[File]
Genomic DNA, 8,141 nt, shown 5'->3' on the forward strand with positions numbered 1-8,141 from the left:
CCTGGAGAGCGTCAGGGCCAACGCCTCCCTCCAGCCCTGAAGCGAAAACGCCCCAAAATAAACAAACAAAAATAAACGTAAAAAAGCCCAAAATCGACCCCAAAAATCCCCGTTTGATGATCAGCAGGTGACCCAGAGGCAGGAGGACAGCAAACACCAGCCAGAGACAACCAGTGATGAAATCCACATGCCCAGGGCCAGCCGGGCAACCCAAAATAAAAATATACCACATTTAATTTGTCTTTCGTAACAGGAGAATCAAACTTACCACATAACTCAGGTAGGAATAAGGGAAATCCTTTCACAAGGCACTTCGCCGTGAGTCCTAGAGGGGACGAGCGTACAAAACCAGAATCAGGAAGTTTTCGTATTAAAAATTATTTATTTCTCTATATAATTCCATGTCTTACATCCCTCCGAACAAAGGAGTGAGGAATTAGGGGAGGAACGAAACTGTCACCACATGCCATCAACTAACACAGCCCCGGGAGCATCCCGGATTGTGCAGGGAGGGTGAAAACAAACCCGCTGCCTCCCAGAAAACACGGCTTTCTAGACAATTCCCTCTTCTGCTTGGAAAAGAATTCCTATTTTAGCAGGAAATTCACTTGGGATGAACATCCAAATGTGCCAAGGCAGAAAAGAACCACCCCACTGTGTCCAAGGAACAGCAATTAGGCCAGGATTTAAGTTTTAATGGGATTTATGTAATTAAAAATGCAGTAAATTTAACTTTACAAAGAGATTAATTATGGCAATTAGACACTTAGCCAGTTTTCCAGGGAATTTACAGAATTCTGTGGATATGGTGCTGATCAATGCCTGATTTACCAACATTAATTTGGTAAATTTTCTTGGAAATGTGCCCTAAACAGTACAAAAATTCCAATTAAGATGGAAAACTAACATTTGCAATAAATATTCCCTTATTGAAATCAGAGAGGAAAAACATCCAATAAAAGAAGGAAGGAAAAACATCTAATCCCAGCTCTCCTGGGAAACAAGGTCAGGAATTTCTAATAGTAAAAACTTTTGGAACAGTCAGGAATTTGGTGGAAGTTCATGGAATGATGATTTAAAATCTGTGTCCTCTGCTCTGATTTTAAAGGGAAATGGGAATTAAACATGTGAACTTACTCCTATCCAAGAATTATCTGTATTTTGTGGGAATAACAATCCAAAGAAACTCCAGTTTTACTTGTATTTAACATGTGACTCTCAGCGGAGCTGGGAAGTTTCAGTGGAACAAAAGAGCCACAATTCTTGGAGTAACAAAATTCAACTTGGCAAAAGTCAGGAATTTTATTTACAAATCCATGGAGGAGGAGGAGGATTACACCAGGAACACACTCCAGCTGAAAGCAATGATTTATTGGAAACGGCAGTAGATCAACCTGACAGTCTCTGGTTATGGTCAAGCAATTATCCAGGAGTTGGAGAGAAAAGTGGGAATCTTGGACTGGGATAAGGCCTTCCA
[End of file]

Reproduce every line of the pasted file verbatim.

Genomic DNA, 8,141 nt, shown 5'->3' on the forward strand with positions numbered 1-8,141 from the left:
CCTGGAGAGCGTCAGGGCCAACGCCTCCCTCCAGCCCTGAAGCGAAAACGCCCCAAAATAAACAAACAAAAATAAACGTAAAAAAGCCCAAAATCGACCCCAAAAATCCCCGTTTGATGATCAGCAGGTGACCCAGAGGCAGGAGGACAGCAAACACCAGCCAGAGACAACCAGTGATGAAATCCACATGCCCAGGGCCAGCCGGGCAACCCAAAATAAAAATATACCACATTTAATTTGTCTTTCGTAACAGGAGAATCAAACTTACCACATAACTCAGGTAGGAATAAGGGAAATCCTTTCACAAGGCACTTCGCCGTGAGTCCTAGAGGGGACGAGCGTACAAAACCAGAATCAGGAAGTTTTCGTATTAAAAATTATTTATTTCTCTATATAATTCCATGTCTTACATCCCTCCGAACAAAGGAGTGAGGAATTAGGGGAGGAACGAAACTGTCACCACATGCCATCAACTAACACAGCCCCGGGAGCATCCCGGATTGTGCAGGGAGGGTGAAAACAAACCCGCTGCCTCCCAGAAAACACGGCTTTCTAGACAATTCCCTCTTCTGCTTGGAAAAGAATTCCTATTTTAGCAGGAAATTCACTTGGGATGAACATCCAAATGTGCCAAGGCAGAAAAGAACCACCCCACTGTGTCCAAGGAACAGCAATTAGGCCAGGATTTAAGTTTTAATGGGATTTATGTAATTAAAAATGCAGTAAATTTAACTTTACAAAGAGATTAATTATGGCAATTAGACACTTAGCCAGTTTTCCAGGGAATTTACAGAATTCTGTGGATATGGTGCTGATCAATGCCTGATTTACCAACATTAATTTGGTAAATTTTCTTGGAAATGTGCCCTAAACAGTACAAAAATTCCAATTAAGATGGAAAACTAACATTTGCAATAAATATTCCCTTATTGAAATCAGAGAGGAAAAACATCCAATAAAAGAAGGAAGGAAAAACATCTAATCCCAGCTCTCCTGGGAAACAAGGTCAGGAATTTCTAATAGTAAAAACTTTTGGAACAGTCAGGAATTTGGTGGAAGTTCATGGAATGATGATTTAAAATCTGTGTCCTCTGCTCTGATTTTAAAGGGAAATGGGAATTAAACATGTGAACTTACTCCTATCCAAGAATTATCTGTATTTTGTGGGAATAACAATCCAAAGAAACTCCAGTTTTACTTGTATTTAACATGTGACTCTCAGCGGAGCTGGGAAGTTTCAGTGGAACAAAAGAGCCACAATTCTTGGAGTAACAAAATTCAACTTGGCAAAAGTCAGGAATTTTATTTACAAATCCATGGAGGAGGAGGAGGATTACACCAGGAACACACTCCAGCTGAAAGCAATGATTTATTGGAAACGGCAGTAGATCAACCTGACAGTCTCTGGTTATGGTCAAGCAATTATCCAGGAGTTGGAGAGAAAAGTGGGAATCTTGGACTGGGATAAGGCCTTCCA